Late date: 6 October is out but hope is that SRA will start regulating ABSs by end of year

The Solicitors Regulation Authority (SRA) will not be able to start regulating alternative business structures (ABSs) on 6 October, Legal Futures can reveal.

Further, the question of whether prospective non-lawyer investors in ABSs will have to reveal all convictions, even if they are spent, remains unresolved and could stop the SRA licensing ABSs with external ownership.

The Ministry of Justice (MoJ) has confirmed to us that, with Parliament to rise for the summer tomorrow, the earliest a crucial statutory instrument will be debated by Parliament is the end of October.

This relates to the long-running debate over the venue for appeals by ABSs against SRA decisions. The Legal Services Board wants appeals for all ABS licensing authorities to go to the First-tier Tribunal, but in March the SRA decided to exercise its right to choose the Solicitors Disciplinary Tribunal.

This was because of uncertainty over whether it would be able to recover costs in the new tribunal in the same way as it does before the SDT.

The statutory instrument will need to be approved by both Houses. It is a convention that a statutory instrument should not be laid before Parliament less than 21 days before it is to come into force, although it is possible that it could be laid during the brief period in September when Parliament resumes before the party conferences.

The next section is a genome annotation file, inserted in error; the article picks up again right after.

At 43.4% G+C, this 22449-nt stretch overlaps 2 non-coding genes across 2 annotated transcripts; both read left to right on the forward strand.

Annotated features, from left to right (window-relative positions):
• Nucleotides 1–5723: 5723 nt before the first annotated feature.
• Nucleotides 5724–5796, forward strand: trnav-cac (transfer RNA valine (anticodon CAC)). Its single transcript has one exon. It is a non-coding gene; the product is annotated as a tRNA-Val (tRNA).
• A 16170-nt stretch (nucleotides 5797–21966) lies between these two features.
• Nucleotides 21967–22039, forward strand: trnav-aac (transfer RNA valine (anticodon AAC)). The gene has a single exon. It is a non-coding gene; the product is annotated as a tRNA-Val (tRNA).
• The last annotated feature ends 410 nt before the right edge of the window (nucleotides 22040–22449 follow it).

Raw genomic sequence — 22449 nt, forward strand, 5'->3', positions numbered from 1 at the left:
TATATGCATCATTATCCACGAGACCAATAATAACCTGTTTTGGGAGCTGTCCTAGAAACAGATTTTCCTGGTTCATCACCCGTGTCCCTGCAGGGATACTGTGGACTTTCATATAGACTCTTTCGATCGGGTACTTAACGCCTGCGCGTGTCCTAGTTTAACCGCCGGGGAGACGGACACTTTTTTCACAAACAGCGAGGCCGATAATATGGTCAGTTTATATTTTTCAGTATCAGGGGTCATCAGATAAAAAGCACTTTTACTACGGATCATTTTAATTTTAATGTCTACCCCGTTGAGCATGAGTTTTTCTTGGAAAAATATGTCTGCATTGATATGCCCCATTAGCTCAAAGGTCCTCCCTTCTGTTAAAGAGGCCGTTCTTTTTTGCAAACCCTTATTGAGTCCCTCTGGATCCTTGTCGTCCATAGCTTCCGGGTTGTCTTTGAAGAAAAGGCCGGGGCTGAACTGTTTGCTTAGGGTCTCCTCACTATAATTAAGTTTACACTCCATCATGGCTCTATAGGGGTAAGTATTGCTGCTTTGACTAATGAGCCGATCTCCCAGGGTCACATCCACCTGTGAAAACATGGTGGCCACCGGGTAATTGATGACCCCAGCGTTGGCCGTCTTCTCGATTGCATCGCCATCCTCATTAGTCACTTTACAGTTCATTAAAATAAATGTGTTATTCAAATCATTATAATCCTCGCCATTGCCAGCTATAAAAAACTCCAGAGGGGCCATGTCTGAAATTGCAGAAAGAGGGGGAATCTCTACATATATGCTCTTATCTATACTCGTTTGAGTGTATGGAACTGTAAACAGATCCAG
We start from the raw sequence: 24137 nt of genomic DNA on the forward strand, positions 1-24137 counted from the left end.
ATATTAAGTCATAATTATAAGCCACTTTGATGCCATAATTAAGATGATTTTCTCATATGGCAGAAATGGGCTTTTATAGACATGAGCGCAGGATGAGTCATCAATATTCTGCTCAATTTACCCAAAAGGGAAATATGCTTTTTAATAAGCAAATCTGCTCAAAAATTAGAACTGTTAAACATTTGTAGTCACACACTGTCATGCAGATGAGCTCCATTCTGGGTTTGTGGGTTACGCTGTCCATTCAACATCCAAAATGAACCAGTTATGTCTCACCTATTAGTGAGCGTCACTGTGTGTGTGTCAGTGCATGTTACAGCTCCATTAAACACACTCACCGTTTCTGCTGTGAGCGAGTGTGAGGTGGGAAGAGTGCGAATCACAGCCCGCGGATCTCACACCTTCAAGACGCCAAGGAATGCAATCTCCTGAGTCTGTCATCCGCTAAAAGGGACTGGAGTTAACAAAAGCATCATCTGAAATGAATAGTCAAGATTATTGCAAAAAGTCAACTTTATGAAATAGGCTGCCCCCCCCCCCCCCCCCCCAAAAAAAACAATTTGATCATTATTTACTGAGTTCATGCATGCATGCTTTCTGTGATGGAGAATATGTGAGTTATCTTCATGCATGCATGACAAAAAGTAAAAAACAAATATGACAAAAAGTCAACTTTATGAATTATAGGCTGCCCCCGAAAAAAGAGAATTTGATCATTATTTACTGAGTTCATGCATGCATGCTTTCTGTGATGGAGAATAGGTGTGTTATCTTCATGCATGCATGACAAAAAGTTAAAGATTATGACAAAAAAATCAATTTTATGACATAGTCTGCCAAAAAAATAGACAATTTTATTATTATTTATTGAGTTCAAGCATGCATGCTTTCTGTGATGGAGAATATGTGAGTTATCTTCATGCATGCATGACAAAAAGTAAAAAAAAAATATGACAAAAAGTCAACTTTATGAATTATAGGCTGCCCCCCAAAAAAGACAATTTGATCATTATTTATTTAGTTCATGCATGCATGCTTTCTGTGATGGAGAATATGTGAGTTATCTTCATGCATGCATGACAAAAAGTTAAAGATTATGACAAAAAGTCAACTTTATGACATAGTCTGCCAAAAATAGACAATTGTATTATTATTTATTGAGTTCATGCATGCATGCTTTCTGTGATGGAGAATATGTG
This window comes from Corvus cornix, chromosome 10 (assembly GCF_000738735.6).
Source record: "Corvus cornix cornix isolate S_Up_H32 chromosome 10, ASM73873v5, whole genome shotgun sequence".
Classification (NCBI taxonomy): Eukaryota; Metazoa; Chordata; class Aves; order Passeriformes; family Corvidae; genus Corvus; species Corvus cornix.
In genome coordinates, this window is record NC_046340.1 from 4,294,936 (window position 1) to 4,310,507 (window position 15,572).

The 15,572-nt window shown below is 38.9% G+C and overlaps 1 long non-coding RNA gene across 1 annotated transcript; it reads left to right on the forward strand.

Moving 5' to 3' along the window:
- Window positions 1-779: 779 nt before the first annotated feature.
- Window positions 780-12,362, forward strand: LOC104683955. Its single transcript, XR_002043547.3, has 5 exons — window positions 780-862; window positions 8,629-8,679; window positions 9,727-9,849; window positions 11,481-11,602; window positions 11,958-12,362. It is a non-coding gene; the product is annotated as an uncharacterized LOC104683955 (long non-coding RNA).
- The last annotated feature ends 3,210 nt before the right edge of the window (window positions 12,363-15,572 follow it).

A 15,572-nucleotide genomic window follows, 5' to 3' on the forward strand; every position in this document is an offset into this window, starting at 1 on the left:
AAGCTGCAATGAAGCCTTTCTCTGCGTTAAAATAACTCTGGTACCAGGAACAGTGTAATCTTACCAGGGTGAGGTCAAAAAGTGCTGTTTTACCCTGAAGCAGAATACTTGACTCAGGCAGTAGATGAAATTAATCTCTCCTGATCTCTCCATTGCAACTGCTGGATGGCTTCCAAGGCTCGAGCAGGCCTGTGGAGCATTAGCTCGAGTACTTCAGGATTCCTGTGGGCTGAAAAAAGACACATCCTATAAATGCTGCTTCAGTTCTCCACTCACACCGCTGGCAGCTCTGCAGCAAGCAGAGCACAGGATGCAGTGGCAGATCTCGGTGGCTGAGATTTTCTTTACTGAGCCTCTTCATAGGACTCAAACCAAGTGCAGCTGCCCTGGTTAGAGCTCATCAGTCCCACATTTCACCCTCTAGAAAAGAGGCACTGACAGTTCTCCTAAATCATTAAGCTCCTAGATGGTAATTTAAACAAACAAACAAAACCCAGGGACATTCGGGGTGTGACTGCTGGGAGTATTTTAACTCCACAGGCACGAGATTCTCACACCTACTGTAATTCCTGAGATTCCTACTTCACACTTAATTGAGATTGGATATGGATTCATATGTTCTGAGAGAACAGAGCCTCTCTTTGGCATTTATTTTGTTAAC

The hope is that the SRA will start licensing ABSs before the end of the year.

There may still be some ABSs starting on 6 October, however, as the Council for Licensed Conveyancers – which has agreed to use the First-tier Tribunal – will be in a position to start licensing on that date.

The SRA has, however, indicated to Legal Futures that it may refuse to regulate ABSs with external investment if the MoJ does not agree to introduce an exception to the Rehabilitation of Offenders Act 1974.

The Act designates convictions of 30 months’ imprisonment or less as ‘spent’ after a certain period of time has elapsed, which varies according to the seriousness of the sentence received.

The MoJ has already added prospective heads of legal practice, and finance and administration of ABSs to the list of exceptions from the Act, meaning such people have to disclose all convictions to the SRA, including spent ones. In a recent debate in the House of Lords, peers put pressure on justice minister Lord McNally to include external investors on the list, or face the prospect of some people with convictions for fraud not having to disclose them. He indicated sympathy with the request.

SRA chief executive Antony Townsend said: “We’re confident the government will give us the exception order. We would find it very difficult to operate the ABS regime for external investors without it.”

The MoJ said the Legal Services Board has submitted a business case for the order. “A decision on this matter has not yet been made,” a spokesman said.

Legal Futures first reported in March that 6 October was looking shaky as the ABS start-date for the SRA.

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